Heed the Call – Art for All!
Discover Malmö Konstmuseum’s Collection 1960–80
13 February–15 May
Pop art, graphics, optical illusions, realism and feminist textile art are mixed when works from the collection from the 60s and 70s are exhibited.
Tell me how you look at the years around 1968 and I can tell you who you are. The years from the mid-1960s through the late 1970s was a time of great conflict, a time when ideologies were tested and debated in the shadow of a cold war. Television brought global international relations right into living rooms throughout the western world. Here in Sweden, the streets rang with chants of “Heed the call—daycare for all!” “The personal is political!” and “Whites are free to play—blacks can up and go away!” The slogans of the era may not have been entirely convincing, but they certainly were memorable.
In the art world new themes appeared, and a number of new styles and techniques were added to artists’ toolboxes. Some artists began working with film and sound. The terms performance art and happenings came into use, and many looked for new paths for distributing their work—why rely on galleries and museums when you can make your own posters, print your own graphics, and publish your own fanzines for a much broader audience?
Many have noted that the aesthetic system was shaken to its very foundations during this time. What is an image, really? How does art relate to what we usually call “reality,” and to politics? Where does a work of art begin and end? Powerful voices were raised to demand freedom of expression for women: “But can we do it, do we want it, do we dare? Yes we can, yes we will, yes we dare!” This all happened simultaneously with the continual exploration of the inherent mysteries of color and form.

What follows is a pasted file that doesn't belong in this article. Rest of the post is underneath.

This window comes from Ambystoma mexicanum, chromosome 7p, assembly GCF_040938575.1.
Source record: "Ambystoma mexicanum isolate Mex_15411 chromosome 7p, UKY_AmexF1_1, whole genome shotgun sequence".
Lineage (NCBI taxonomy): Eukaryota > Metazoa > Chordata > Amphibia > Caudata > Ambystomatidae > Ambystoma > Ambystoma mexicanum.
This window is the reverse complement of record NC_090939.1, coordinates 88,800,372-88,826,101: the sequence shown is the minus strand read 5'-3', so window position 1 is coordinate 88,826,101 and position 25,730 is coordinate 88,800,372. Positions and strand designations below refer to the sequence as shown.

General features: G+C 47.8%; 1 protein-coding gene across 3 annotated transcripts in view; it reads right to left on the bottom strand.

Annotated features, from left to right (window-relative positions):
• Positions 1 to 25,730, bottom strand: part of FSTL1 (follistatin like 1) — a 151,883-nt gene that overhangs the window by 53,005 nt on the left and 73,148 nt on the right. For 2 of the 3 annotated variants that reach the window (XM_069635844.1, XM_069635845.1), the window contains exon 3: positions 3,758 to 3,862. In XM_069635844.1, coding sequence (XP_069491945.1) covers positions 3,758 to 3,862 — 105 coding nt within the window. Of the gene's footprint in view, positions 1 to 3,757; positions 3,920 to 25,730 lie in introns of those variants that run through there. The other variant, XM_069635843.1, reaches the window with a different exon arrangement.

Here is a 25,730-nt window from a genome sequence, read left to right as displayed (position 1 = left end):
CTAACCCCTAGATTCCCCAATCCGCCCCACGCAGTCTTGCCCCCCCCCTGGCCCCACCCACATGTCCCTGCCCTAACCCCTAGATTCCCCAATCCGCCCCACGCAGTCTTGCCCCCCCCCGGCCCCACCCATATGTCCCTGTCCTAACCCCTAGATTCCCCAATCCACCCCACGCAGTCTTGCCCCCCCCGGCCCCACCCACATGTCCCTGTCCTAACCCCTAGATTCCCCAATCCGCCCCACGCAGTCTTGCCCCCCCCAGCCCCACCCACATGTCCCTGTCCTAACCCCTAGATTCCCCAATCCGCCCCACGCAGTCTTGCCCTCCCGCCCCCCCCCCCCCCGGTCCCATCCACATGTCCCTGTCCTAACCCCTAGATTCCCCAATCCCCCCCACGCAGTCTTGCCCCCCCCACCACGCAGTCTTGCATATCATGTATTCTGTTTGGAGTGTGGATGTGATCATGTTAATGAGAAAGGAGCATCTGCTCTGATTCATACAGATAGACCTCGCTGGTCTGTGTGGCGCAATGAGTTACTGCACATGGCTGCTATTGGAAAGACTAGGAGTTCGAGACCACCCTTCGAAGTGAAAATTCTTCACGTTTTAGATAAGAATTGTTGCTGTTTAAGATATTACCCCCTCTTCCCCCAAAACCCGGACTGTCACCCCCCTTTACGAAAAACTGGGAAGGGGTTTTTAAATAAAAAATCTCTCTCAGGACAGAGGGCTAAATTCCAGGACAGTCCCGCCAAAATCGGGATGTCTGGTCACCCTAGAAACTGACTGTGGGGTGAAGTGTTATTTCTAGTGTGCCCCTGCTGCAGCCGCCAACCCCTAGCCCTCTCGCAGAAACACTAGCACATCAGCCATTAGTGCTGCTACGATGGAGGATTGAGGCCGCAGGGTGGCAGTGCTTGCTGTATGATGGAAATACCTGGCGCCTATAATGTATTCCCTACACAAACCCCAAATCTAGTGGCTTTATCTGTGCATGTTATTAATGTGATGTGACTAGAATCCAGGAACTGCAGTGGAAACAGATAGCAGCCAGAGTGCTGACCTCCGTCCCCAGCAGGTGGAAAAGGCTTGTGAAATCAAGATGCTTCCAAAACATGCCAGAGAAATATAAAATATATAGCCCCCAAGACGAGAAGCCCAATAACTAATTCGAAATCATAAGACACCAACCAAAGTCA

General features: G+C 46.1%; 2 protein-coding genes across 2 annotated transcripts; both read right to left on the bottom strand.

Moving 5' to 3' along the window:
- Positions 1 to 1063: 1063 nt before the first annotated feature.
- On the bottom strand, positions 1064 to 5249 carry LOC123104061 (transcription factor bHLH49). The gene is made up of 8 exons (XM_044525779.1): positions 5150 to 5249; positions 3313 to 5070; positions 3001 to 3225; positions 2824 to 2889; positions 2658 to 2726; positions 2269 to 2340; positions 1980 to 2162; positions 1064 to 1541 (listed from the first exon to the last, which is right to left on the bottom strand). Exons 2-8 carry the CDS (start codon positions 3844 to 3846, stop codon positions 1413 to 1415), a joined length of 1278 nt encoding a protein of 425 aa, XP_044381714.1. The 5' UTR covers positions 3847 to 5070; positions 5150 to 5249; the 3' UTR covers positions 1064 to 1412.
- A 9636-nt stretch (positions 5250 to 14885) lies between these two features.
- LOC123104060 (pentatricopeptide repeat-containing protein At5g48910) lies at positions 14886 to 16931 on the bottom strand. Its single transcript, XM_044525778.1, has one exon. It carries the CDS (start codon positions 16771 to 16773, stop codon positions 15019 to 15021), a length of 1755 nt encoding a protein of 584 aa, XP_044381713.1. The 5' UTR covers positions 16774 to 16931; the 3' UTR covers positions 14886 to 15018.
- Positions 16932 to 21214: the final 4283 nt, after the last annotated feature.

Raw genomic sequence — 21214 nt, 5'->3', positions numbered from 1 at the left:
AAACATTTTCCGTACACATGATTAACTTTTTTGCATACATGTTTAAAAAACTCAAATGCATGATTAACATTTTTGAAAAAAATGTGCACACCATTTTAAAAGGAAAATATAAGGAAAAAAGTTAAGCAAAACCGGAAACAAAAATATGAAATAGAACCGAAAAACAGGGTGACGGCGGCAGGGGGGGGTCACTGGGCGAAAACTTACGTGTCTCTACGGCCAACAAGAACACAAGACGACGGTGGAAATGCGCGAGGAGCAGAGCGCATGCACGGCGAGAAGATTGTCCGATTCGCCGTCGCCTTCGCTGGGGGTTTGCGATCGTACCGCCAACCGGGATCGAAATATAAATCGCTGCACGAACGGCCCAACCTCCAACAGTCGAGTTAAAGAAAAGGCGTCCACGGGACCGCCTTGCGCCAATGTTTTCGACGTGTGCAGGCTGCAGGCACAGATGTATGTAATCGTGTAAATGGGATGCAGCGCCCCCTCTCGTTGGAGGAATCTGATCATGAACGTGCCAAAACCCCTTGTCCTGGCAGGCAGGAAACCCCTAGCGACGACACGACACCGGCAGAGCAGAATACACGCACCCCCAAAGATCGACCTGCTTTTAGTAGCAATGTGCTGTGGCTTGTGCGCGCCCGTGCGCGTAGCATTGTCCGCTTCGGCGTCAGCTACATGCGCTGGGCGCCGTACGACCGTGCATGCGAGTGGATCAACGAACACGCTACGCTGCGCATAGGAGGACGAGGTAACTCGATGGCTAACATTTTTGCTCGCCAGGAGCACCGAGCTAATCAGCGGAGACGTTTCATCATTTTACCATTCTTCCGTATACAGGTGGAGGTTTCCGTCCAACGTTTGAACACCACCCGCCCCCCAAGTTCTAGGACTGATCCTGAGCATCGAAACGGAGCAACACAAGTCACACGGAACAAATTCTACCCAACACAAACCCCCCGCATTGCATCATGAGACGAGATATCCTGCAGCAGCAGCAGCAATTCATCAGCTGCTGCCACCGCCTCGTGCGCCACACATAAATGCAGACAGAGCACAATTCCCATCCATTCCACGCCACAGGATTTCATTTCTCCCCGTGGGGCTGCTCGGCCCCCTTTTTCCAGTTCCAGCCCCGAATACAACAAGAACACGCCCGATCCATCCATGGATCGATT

Malmö Konstmuseum’s collection is a veritable goldmine in this context. It holds a unique southern-Swedish perspective on an era that has mostly been described by voices from the Stockholm or Gothenburg arts scenes. The exhibition spans a number of different media from painting, graphic design, textiles, and sculpture to objects and installations. In order to establish a context for the works and strengthen certain themes and stories, we have chosen to show the collection together with a selection of films.
Characteristic for the Malmö collection is its acquisition of artworks either the year they are created or the following year. The museum has always been extremely active on the contemporary art scene, and committed to investing in new art—not just safe bets and famous names. It turns out that many of these works have been shown rarely if ever after their acquisition.
One can see how the combined presence of the Forum School of Painting and Graphic Design and a number of local galleries have played a key role in the development of the museum’s collection. It is also clear that nowhere near as much work has been acquired from women artists as from men. This of course presents a major challenge for the museum’s work going forward.
In recent times, once a year we have been undertaking a deeper exploration of Malmö Konstmuseum’s permanent collection. In 2013 the museum’s collection of contemporary Nordic art filled the Malmö Konsthall. The following year we highlighted the Russian and Nordic artists who were featured in the Baltic Exhibition of 1914 in Malmö. In 2015 we turned our attention to the 1945 end of the Second World War and the Polish artists who came to Malmö on white buses from concentration camps.
With the exhibition Heed the Call—Art for All! we take a closer look at the museum’s collection of art from the period 1960-80, an era that continues to inspire and make a profound impact on the new generation of visual artists, musicians, writers, and others in the arts.